Did anything distract you?
An elderly lady, who arrived immediately before the service began, rustled about in a plastic bag for things, then kept dragging her chair forward until she was sitting right next to the table behind which the vicar sat. She commented on things throughout the service. At one point in the sermon she said something that knocked the vicar completely off his stride. Some of her suggestions were spectacularly wrong. The vicar described the symbol of the Trinity as being like God dancing, with the Father, Son and Spirit having their arms on each others shoulders like ... "Dervishes!" the lady suggested. "Russian dancers, I was going to say," the vicar replied. Read on for more of her contributions to the service.
Was the worship stiff-upper-lip, happy clappy, or what?
Completely informal. The service sheet included the collect of the day, which the vicar described as being the most complicated collect there was. The parish website describes the service as being in "a more modern style." The hymns had not been planned, so the lady who kept commenting on things said that if we couldn't think of anything else, we would have to sing "Amazing Grace" "And I'll dance to it!" she added. She stepped behind the chairs during the singing of the remaining hymns, and when I took a surreptitious peek, I saw her waving her hands about as we sang.
Exactly how long was the sermon?
20 minutes but longer if you include the introductory remarks on the theme both before the service started and between the hymns and readings.
On a scale of 1-10, how good was the preacher?
5 – Rather complicated and sometimes esoteric, particularly when he described the theology of the Trinity as "mathematics, geometry, trigonometry" and talked about gold not combining with other elements to form oxide, as lead does. He also opined that the phrase "whose property is always to have mercy" in the prayer of humble access was improperly changed to "whose nature ..." in the 20th century Book of Alternative Services, and that calling the Sundays after Trinity "Sundays after Pentecost" is also improper.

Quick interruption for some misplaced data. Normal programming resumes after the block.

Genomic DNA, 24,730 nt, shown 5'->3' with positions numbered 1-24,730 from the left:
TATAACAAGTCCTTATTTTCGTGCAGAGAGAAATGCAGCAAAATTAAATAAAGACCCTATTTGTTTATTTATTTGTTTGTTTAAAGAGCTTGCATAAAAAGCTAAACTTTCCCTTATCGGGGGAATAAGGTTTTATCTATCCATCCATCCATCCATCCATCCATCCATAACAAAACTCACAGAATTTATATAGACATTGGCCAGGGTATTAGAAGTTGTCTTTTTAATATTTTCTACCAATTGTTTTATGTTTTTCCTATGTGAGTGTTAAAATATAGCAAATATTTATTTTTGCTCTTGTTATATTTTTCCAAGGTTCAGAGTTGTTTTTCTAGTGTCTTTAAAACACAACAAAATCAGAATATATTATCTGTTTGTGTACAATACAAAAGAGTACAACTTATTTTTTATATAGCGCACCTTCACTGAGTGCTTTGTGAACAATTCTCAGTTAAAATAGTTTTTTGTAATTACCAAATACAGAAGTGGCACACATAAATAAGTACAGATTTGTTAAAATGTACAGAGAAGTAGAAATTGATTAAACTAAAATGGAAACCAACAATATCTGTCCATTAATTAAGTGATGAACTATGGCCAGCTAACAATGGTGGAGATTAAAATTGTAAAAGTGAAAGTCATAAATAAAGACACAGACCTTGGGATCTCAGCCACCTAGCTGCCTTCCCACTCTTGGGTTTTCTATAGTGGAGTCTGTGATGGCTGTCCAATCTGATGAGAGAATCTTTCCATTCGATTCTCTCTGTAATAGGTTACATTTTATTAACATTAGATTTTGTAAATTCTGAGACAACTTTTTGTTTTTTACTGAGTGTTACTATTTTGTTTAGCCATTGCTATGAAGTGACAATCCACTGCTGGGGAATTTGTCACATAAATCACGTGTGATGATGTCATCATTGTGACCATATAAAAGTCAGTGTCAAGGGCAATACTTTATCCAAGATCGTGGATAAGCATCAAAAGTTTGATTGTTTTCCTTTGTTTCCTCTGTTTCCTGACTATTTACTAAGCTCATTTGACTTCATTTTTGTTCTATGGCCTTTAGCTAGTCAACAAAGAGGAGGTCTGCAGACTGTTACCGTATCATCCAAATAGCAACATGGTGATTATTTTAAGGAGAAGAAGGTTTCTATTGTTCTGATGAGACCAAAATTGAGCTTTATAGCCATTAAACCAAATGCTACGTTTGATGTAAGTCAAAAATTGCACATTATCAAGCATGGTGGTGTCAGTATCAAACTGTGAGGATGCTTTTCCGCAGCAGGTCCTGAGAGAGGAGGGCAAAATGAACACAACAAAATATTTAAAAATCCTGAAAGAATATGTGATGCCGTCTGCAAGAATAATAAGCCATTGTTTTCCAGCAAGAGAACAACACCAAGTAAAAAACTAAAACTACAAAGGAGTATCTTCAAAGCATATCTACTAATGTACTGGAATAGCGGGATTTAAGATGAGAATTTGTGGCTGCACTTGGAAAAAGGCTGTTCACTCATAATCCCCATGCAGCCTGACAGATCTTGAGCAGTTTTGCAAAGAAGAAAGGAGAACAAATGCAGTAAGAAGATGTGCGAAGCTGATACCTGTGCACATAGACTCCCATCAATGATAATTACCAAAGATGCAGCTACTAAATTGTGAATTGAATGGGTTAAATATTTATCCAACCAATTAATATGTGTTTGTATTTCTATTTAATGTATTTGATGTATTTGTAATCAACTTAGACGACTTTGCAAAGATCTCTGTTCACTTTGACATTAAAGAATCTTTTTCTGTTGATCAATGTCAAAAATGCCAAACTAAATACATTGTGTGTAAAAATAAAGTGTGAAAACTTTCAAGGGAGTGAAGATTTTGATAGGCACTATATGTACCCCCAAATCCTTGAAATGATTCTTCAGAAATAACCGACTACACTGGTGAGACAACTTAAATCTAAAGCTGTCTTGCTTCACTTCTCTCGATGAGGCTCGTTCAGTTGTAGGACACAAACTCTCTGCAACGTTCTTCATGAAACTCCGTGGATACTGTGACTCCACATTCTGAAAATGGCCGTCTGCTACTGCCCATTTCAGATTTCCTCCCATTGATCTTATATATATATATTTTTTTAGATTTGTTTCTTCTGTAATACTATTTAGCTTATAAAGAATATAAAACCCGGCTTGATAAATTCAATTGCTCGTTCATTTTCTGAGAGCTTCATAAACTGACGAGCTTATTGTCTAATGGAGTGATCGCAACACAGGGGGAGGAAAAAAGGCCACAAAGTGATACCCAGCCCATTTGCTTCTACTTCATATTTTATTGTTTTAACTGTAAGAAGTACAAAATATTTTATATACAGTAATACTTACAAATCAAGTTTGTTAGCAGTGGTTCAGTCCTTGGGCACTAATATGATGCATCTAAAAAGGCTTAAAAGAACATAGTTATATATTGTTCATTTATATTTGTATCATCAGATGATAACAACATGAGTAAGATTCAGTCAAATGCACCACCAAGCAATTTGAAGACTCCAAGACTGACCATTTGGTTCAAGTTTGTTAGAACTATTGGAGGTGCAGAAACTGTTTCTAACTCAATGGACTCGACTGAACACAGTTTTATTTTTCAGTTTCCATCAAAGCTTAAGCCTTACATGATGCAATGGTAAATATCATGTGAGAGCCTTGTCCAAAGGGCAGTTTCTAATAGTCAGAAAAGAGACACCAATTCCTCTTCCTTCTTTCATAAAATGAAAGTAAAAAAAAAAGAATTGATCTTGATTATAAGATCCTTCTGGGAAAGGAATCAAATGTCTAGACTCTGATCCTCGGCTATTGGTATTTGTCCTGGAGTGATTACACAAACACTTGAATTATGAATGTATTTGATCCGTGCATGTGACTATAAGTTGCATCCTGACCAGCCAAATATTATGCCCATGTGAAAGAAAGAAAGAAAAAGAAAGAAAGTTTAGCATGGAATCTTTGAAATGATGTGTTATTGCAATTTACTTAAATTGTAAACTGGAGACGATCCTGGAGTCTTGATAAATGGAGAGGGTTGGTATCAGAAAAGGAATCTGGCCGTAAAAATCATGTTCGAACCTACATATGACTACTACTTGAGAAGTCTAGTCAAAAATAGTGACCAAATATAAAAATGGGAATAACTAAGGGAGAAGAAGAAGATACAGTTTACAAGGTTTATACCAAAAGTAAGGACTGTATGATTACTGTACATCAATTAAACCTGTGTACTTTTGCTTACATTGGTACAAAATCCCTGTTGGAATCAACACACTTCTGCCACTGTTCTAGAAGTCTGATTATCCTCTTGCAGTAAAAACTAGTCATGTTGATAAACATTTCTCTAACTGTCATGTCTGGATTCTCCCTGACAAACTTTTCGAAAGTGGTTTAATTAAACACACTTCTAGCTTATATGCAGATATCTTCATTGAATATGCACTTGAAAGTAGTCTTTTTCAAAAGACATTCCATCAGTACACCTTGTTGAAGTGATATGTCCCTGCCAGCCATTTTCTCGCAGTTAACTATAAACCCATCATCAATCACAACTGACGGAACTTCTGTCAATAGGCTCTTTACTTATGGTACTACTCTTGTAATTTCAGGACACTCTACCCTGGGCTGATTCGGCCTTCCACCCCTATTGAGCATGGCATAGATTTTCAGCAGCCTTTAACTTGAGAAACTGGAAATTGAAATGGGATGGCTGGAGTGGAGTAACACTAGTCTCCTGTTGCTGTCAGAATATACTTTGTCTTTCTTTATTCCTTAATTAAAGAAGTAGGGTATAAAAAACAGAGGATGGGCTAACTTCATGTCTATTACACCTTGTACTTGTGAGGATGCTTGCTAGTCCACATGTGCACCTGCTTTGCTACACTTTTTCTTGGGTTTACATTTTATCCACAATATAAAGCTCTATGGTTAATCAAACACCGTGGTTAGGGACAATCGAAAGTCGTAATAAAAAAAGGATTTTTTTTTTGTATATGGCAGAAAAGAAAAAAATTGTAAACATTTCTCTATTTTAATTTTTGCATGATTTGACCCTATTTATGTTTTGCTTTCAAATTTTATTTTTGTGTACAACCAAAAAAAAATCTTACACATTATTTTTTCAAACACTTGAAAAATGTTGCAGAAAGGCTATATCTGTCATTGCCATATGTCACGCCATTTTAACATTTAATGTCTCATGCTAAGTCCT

In a nutshell, what was the sermon about?
The traditional symbol of the Trinity is instantly recognizable. It is an illustration that offers us a way in. The Trinity is like a dance, with each member in perfect harmony feeling every nuance of what the others are doing. Thats why God cannot "go off" us, because it would require all three persons to "go off" us at the same time. The power, vigour and activity of the Trinity generates love that erupts into our lives.
Which part of the service was like being in heaven?
Recognising that the Christian family is made up of all sorts.
And which part was like being in... er... the other place?
The tinny sound of a mobile phone ring-tone loudly playing a piece of jazzy classical music not once, but TWICE! It belonged to the lady sitting next to me and was in the basket of her mobility trolley, so it took quite some finding. She hadn't turned it off after it disrupted the beginning of the service, and its second interruption was during the sermon.
What happened when you hung around after the service looking lost?
The minute the service ended, one of the ladies called over to us, "You must stay for refreshments." Various people spoke to us at length.
How would you describe the after-service coffee?
Proper cups with freshly brewed tea. Sponge cake with butter icing topped with extremely sweet children's candy, plus shortbread.
How would you feel about making another visit (where 10 = ecstatic, 0 = terminal)?
5 – Purely out of pity for those who so much want to maintain a witness in a difficult estate. The notice sheet contained the names of 22 people to pray for, yet there was only a handful of people in the congregation.
Did the service make you feel glad to be a Christian?
What one thing will you remember about all this in seven days' time ?
The look of delight on the lady's face when we arrived.